There are some quite stark contrasts between leading opinion analysts 'predictions' of the results of the May 7th General Election, the question being how this comes about. YouGov, at least in the person of its leader Peter Kellner, reckons that 'Ed Miliband's prospects of becoming prime minister are fading' (Sunday Times February 16th, 'Marauding Scots threaten to keep Ed out of No 10'). Despite the focus  Kellner puts on the number of seats that might be won by the SNP, my attention is drawn to the thinking behind his projection of quite a sharp swing to the Conservatives away from Labour sometime by May 7th.

According to the article in the Sunday Times YouGov  puts Labour ahead of the Conservatives by 35 to 32 per cent of votes but predicts that by the time of the election this will have reversed so that the Tories lead Labour by 35 to 30. This,  he projects,  would give the Conservatives 293 seats as opposed to Labour on 270. If (as he suggests) the Liberal Democrats receive 30 seats, this arithmetic might suggest that Nick Clegg in a pro-Tory mood would just about keep David Cameron in No 10, perhaps with the tacit support of the DUP. I don't know. I suppose it depends on what Vince Cable has had for dinner and whether he can keep it down in this scenario.

But what is interesting is the disparity between YouGov and other pollsters projections, and also his notion that the Tory-Labour balance of votes will shift quite significantly this close to the election (in contrast to the relative stability in 2010).

Paul Whiteley, the much-respected and longstanding University of Essex elections analyst projects rather less change in the Labour-Tory balance of votes, and projects that Labour will get 291 seats compared to Tories 281. Surprisingly ( to many) he suggests that the Liberal Democrats will get 48 seats and that the SNP will make few gains. See Government result: Labour minority Government?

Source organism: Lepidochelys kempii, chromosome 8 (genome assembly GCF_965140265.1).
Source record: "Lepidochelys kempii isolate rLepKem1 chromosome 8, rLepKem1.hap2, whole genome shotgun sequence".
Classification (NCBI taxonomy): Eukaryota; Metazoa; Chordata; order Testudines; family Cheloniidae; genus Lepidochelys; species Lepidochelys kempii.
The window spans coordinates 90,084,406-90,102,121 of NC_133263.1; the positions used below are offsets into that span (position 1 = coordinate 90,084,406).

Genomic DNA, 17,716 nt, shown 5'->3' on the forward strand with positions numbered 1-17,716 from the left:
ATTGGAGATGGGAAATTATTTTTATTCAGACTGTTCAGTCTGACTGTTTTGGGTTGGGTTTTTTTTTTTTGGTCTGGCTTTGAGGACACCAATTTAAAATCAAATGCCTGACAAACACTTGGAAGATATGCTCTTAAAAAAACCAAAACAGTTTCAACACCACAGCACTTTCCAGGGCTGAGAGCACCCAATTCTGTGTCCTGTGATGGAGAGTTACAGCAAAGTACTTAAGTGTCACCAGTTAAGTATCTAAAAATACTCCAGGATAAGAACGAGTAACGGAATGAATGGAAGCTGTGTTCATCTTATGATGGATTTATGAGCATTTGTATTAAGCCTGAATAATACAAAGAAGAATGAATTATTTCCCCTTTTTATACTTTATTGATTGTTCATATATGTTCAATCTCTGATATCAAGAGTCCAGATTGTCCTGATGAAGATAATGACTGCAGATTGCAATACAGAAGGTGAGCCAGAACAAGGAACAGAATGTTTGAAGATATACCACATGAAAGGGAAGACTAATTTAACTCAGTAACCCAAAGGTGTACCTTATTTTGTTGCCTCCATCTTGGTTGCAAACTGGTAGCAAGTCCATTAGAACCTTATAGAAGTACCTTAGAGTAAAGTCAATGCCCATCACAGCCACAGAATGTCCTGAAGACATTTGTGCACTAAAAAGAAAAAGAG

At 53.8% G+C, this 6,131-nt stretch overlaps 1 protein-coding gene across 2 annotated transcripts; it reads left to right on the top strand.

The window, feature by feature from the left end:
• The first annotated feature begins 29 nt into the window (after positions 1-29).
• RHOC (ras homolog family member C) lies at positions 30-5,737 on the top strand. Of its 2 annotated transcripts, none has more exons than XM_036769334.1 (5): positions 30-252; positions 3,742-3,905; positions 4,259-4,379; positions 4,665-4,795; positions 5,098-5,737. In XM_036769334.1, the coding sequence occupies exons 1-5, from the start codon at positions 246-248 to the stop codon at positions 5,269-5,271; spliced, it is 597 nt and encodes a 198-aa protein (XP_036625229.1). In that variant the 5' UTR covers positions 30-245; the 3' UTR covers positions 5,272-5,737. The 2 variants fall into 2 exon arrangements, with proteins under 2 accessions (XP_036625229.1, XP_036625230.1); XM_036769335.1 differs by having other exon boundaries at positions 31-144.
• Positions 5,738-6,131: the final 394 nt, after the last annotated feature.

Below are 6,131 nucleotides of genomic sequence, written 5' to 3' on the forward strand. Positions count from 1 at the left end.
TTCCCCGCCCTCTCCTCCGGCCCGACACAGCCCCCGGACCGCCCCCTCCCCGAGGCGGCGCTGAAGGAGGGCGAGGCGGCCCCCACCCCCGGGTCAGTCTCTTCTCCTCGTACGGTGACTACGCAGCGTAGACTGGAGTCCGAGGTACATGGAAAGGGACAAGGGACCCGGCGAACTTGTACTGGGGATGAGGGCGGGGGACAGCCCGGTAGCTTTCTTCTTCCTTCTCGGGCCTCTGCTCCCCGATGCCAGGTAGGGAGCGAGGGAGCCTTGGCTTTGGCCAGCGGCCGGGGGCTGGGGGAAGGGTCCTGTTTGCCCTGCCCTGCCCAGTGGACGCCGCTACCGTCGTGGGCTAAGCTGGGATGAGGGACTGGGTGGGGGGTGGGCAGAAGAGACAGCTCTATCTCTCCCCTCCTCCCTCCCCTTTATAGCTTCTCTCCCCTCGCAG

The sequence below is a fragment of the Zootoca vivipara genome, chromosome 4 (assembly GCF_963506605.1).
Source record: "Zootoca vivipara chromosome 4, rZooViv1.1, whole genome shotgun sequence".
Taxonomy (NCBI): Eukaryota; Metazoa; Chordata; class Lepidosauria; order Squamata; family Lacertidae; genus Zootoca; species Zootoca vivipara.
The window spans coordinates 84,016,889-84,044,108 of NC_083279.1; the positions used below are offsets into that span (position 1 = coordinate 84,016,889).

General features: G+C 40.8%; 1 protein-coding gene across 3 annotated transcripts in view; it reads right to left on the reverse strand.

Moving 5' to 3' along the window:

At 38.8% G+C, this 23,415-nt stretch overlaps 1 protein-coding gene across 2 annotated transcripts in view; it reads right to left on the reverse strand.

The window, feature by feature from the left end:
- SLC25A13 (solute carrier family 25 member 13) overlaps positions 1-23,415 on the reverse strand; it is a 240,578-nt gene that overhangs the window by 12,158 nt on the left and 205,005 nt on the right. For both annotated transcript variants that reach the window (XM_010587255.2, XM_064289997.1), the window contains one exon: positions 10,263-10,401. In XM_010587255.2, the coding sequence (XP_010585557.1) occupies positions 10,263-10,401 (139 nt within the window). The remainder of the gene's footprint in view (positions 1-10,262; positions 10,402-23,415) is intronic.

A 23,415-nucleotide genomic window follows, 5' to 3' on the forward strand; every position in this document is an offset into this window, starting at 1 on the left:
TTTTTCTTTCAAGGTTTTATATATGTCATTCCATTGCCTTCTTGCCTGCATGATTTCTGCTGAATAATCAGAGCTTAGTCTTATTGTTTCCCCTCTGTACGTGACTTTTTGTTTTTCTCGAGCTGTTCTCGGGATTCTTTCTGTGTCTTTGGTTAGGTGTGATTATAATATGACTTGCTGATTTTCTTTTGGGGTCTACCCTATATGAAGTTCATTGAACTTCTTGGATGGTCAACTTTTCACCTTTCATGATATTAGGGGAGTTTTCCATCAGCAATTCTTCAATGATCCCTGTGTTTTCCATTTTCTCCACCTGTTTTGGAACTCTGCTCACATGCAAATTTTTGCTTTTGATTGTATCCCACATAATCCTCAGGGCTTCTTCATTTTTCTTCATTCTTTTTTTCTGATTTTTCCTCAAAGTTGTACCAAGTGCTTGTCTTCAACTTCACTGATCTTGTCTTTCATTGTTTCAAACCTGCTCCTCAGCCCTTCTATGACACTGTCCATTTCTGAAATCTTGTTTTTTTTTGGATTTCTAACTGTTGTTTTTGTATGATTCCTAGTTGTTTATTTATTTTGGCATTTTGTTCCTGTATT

Meanwhile Chris Hanretty, the new boy on the election forecasting block, is putting the Conservatives and Labour close in terms of seats, but in the context of the SNP winning over 30 seats and the Liberal Democrats not quite 30. Hanretty's analysis is altered daily, or rather his software alters the findings, as the polls shift. Today (Feb 17th) Labour were half a dozen seats ahead of the Conservatives and the SNP were projected a dizzy 38 seats, Lib Dems a sad 26. I must say I think the Lib Dems will pick up more than 26 and I would be gobsmacked if the SNP get as many as 38 - I know they will make some gains, but given that the pollsters tend not to use the actual candidates names, given the likelihood of a differential turnout (converts to SNP may be less likely to vote) I suspect that on May 8th Jim Murphy will get some plaudits for minimising the scale of Labour losses (whether deserved or not).  Under Hanretty's current arithmetic a Labour minority government would most likely result. See Certainly in any scenario where the Tories plus Lib Dems plus DUP add up to less than 323, Cameron would be likely to be heading to the Palace to hand in his resignation after the weekend.